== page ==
In pre-Roman times these islanders would appoint a person of middle years to be the woman of death. This she achieved by suffocation, strangulation, or mostly the cudgel. The belief was that “only a woman can bring life, and therefore only a woman can take it.” She killed useless old people. Ah that explains the shift in genetic patterns here does it not. ?  Here’s more you won’t believe. It was recorded as still happening in the peasant communities in the 1950’s.

And there’s worse, just to scare you stiff from spending too long in Sardinia says Parrot. Ever wondered where the word Sardonic came from? “ Derisively mocking”,  or “ bitterly scornful”….or to hit the button : “grinning in the face of danger”.  While killing off the old people the islanders laughed. There was a belief that the sardonion plant administered as a poison resulted in convulsions resembling laughter, which was followed by death.

Still with me? Just a legend? No. In 2009 the University of Piedmont claimed to identify the hemlock water dropwort as the plant which produced the grinning rictus in death. This plant was used for the ritual killing of the elderly in pre-roman Sardinia.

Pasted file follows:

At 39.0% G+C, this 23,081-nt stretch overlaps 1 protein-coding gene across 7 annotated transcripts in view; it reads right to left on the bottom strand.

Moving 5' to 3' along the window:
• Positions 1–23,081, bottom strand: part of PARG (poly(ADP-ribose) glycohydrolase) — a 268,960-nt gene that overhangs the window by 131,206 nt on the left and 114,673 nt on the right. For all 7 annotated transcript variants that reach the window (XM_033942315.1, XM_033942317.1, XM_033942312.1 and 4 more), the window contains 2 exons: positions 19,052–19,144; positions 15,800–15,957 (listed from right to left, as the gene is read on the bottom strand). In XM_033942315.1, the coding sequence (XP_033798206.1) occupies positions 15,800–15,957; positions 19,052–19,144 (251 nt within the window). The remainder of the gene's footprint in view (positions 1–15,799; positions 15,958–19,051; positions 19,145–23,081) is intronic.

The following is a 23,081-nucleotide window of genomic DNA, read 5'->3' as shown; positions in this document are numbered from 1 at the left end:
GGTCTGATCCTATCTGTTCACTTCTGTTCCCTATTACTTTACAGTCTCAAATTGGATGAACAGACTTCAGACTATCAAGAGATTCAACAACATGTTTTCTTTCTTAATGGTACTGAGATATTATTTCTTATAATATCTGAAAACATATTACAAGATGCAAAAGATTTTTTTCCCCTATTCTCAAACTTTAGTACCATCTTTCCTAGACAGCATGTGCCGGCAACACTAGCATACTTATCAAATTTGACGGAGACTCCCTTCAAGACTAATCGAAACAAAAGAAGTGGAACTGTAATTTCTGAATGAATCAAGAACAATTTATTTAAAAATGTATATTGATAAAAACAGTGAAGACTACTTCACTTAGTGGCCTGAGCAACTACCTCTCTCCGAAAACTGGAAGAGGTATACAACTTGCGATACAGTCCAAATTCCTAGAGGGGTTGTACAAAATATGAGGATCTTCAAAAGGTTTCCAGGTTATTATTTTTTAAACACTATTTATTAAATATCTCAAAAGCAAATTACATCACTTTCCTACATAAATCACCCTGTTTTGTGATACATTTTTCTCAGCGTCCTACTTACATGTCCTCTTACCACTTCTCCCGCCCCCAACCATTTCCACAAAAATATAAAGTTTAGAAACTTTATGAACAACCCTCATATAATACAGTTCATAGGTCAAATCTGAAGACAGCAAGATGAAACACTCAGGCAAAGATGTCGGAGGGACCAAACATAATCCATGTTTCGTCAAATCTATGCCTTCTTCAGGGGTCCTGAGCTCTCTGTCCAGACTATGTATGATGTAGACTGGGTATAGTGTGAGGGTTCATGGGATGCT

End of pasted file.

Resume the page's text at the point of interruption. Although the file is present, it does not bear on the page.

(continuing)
So we took Geoff our new guest of senior years up the Via Umberto, joining the passageata. There were no Italians who were not smart. We kept him tight between us in case we met a strapping lady with a cudgel . In one shop window I saw an Omega watch. ( but what is real and what is fake in Italy? ). One block away from the street the buildings became derelict and dusty. Next day along the back streets  we chatted to Dottore Ernesto in his chandlery. That is more pleasurable to me than looking at expensive shops. I keep seeing things I did not know I might like to get for Shearwater. But on this visit we were on a gas hunt. Many times on our journey we have been given directions that are, shall we say, “ lost in translation?” Not just the directions, but whether it was even cooking gas. So he gave us his card and made that international sign of touching one eye… , “ you ask for the cash discount.”  He smiled , “ it is Italia, Italia”.  He was right, it was 19 euros, the cheapest yet for 2 litres .  That day the Greeks backed down to pressures from the Eurocrats. They accepted yet another European Bank austerity package.  Parrot asked if that is a money problem for them because they pay less taxes than even the Italians? The answer is yes, Greece being third from the bottom of the entire world list of taxpayers. Italians are up in the sunny uplands of being ok for Europe. About half way between those Eastern Europeans and those Nordic Scandinavians. – who is happier? Parrot cant stand those miserable  Scandi noir films. Give us La Dolce Vita   happy films instead please.